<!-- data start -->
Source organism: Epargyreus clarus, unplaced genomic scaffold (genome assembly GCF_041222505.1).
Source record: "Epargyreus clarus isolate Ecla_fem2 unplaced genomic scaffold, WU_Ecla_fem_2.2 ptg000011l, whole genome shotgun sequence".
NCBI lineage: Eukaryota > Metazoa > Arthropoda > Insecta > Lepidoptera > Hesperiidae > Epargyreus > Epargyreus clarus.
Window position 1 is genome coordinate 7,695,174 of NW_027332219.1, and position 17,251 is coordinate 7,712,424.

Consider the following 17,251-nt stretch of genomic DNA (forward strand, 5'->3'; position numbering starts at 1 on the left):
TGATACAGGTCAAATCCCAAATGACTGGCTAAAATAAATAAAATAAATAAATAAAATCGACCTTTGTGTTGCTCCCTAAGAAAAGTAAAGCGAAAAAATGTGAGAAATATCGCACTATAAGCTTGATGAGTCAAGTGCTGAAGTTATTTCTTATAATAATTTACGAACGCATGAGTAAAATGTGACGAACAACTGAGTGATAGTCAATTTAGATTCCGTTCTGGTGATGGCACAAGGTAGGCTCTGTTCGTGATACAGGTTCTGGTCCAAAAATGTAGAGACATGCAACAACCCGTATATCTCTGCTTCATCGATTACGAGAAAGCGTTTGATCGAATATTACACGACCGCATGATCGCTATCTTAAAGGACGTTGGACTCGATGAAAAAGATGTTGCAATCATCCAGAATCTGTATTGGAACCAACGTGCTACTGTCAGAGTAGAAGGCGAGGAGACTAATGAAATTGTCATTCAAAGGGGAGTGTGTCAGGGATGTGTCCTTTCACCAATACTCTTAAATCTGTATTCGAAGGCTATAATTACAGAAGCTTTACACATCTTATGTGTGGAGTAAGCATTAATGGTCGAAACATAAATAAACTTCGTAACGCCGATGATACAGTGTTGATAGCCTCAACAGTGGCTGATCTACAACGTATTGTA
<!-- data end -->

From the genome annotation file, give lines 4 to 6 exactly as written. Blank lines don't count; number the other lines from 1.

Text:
Window position 1 is genome coordinate 7,695,174 of NW_027332219.1, and position 17,251 is coordinate 7,712,424.

Consider the following 17,251-nt stretch of genomic DNA (forward strand, 5'->3'; position numbering starts at 1 on the left):
TGATACAGGTCAAATCCCAAATGACTGGCTAAAATAAATAAAATAAATAAATAAAATCGACCTTTGTGTTGCTCCCTAAGAAAAGTAAAGCGAAAAAATGTGAGAAATATCGCACTATAAGCTTGATGAGTCAAGTGCTGAAGTTATTTCTTATAATAATTTACGAACGCATGAGTAAAATGTGACGAACAACTGAGTGATAGTCAATTTAGATTCCGTTCTGGTGATGGCACAAGGTAGGCTCTGTTCGTGATACAGGTTCTGGTCCAAAAATGTAGAGACATGCAACAACCCGTATATCTCTGCTTCATCGATTACGAGAAAGCGTTTGATCGAATATTACACGACCGCATGATCGCTATCTTAAAGGACGTTGGACTCGATGAAAAAGATGTTGCAATCATCCAGAATCTGTATTGGAACCAACGTGCTACTGTCAGAGTAGAAGGCGAGGAGACTAATGAAATTGTCATTCAAAGGGGAGTGTGTCAGGGATGTGTCCTTTCACCAATACTCTTAAATCTGTATTCGAAGGCTATAATTACAGAAGCTTTACACATCTTATGTGTGGAGTAAGCATTAATGGTCGAAACATAAATAAACTTCGTAACGCCGATGATACAGTGTTGATAGCCTCAACAGTGGCTGATCTACAACGTATTGTA